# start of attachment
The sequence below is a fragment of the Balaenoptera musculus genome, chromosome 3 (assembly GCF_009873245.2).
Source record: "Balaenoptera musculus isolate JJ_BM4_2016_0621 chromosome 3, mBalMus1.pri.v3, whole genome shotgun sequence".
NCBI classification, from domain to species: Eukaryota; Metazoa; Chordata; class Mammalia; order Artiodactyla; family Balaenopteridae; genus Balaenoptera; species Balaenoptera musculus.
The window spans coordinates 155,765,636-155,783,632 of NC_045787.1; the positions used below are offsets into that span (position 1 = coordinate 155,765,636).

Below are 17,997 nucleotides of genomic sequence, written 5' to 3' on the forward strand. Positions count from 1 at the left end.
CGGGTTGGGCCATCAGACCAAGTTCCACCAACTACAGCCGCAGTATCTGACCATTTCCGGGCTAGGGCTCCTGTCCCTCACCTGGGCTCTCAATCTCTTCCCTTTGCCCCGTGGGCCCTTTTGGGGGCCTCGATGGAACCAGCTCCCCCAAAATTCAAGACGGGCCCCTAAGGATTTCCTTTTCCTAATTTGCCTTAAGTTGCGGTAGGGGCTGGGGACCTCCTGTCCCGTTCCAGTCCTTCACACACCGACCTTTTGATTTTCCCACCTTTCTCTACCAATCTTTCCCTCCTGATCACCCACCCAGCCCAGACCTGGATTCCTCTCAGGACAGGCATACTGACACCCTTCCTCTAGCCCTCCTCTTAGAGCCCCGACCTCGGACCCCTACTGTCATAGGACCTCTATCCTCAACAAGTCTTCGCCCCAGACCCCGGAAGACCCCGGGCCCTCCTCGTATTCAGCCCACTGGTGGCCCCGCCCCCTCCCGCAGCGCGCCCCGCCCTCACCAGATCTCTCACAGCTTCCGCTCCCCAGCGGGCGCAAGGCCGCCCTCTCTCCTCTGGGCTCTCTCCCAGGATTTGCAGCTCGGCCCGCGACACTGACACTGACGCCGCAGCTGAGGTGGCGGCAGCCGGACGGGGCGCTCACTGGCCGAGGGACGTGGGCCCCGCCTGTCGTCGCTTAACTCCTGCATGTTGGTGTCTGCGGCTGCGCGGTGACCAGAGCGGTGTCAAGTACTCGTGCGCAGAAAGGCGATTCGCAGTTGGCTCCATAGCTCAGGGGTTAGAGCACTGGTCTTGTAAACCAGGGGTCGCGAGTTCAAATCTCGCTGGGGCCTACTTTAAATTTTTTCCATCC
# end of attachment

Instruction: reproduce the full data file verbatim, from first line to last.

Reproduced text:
The sequence below is a fragment of the Balaenoptera musculus genome, chromosome 3 (assembly GCF_009873245.2).
Source record: "Balaenoptera musculus isolate JJ_BM4_2016_0621 chromosome 3, mBalMus1.pri.v3, whole genome shotgun sequence".
NCBI classification, from domain to species: Eukaryota; Metazoa; Chordata; class Mammalia; order Artiodactyla; family Balaenopteridae; genus Balaenoptera; species Balaenoptera musculus.
The window spans coordinates 155,765,636-155,783,632 of NC_045787.1; the positions used below are offsets into that span (position 1 = coordinate 155,765,636).

Below are 17,997 nucleotides of genomic sequence, written 5' to 3' on the forward strand. Positions count from 1 at the left end.
CGGGTTGGGCCATCAGACCAAGTTCCACCAACTACAGCCGCAGTATCTGACCATTTCCGGGCTAGGGCTCCTGTCCCTCACCTGGGCTCTCAATCTCTTCCCTTTGCCCCGTGGGCCCTTTTGGGGGCCTCGATGGAACCAGCTCCCCCAAAATTCAAGACGGGCCCCTAAGGATTTCCTTTTCCTAATTTGCCTTAAGTTGCGGTAGGGGCTGGGGACCTCCTGTCCCGTTCCAGTCCTTCACACACCGACCTTTTGATTTTCCCACCTTTCTCTACCAATCTTTCCCTCCTGATCACCCACCCAGCCCAGACCTGGATTCCTCTCAGGACAGGCATACTGACACCCTTCCTCTAGCCCTCCTCTTAGAGCCCCGACCTCGGACCCCTACTGTCATAGGACCTCTATCCTCAACAAGTCTTCGCCCCAGACCCCGGAAGACCCCGGGCCCTCCTCGTATTCAGCCCACTGGTGGCCCCGCCCCCTCCCGCAGCGCGCCCCGCCCTCACCAGATCTCTCACAGCTTCCGCTCCCCAGCGGGCGCAAGGCCGCCCTCTCTCCTCTGGGCTCTCTCCCAGGATTTGCAGCTCGGCCCGCGACACTGACACTGACGCCGCAGCTGAGGTGGCGGCAGCCGGACGGGGCGCTCACTGGCCGAGGGACGTGGGCCCCGCCTGTCGTCGCTTAACTCCTGCATGTTGGTGTCTGCGGCTGCGCGGTGACCAGAGCGGTGTCAAGTACTCGTGCGCAGAAAGGCGATTCGCAGTTGGCTCCATAGCTCAGGGGTTAGAGCACTGGTCTTGTAAACCAGGGGTCGCGAGTTCAAATCTCGCTGGGGCCTACTTTAAATTTTTTCCATCC